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I encountered a problem trying to find a solution to the following equation (the problem 9.45 from the wonderful textbook on Applied Calculus by Hoffman et.al (2013, p. 719)):

$$ A(t) = \frac{3}{k} (1 - e^{-kt}) $$

According to the exercise, we know that $ A(1) = 2.3 $ implying that

$$ 2.3 = \frac{3}{k} (1 - e^{-k}) $$

Here I don't know what to do. I played with the equation back and forth trying to multiply and divide both sides of it with all sorts of things but it did not bring me much. Of course, I can multiply both sides by $ k $

$$ 2.3 k = 3 (1 - e^{-k}) $$

And it looks like $ k = 0 $, which cannot be correct as the whole equation does not make sense in terms of the context the problem is given (it is about the content of a drug in patience's bloodstream, therefore there has to be a real-number solution.)

Wolfram Alpha suggests that the answer is $ k = 0.557214 $

Could you suggest me an analytical solution to the equation?

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  • $\begingroup$ This equation is a "transcendental equation", so there is likely no simple formula for $k$ in terms of so-called "elementary functions". But there are plenty of ways of approximating the solution, which is what Wolfram Alpha has done. $\endgroup$ – Morgan Sherman Mar 21 '17 at 22:26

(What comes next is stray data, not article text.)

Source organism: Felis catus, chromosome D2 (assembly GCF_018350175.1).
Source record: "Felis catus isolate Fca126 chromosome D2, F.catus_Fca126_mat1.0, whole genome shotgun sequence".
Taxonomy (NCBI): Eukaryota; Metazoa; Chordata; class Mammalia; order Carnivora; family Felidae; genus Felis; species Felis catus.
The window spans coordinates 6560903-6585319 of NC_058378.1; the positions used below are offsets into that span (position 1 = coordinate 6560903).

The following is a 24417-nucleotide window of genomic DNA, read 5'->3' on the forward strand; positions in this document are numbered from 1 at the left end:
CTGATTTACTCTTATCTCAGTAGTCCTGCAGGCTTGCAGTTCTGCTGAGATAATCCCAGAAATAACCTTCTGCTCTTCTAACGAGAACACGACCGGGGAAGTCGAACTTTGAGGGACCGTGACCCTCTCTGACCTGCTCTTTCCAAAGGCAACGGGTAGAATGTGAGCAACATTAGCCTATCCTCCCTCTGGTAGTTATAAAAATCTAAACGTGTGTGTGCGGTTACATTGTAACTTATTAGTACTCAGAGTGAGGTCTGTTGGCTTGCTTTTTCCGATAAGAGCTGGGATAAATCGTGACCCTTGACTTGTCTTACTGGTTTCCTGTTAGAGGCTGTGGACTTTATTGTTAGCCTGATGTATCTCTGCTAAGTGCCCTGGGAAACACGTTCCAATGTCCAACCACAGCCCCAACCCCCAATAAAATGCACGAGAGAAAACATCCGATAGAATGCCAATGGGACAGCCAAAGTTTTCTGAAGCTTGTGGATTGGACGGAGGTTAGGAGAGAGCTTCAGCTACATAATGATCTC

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    $\begingroup$ I asked a similar question before and was given a helpful answer here math.stackexchange.com/questions/1735552/… $\endgroup$ – WaveX Mar 21 '17 at 22:28
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The "analytical" answer is $$k = \frac{30}{23} + W\left(-\frac{30}{23} e^{-30/23}\right) $$ where $W$ is the Lambert W function.

But I doubt that Hoffman et al intended you to solve it this way.

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Just a note: it cannot be $k=0$ not only because it does not make sense, but because you would be dividing by 0 in the first equation.

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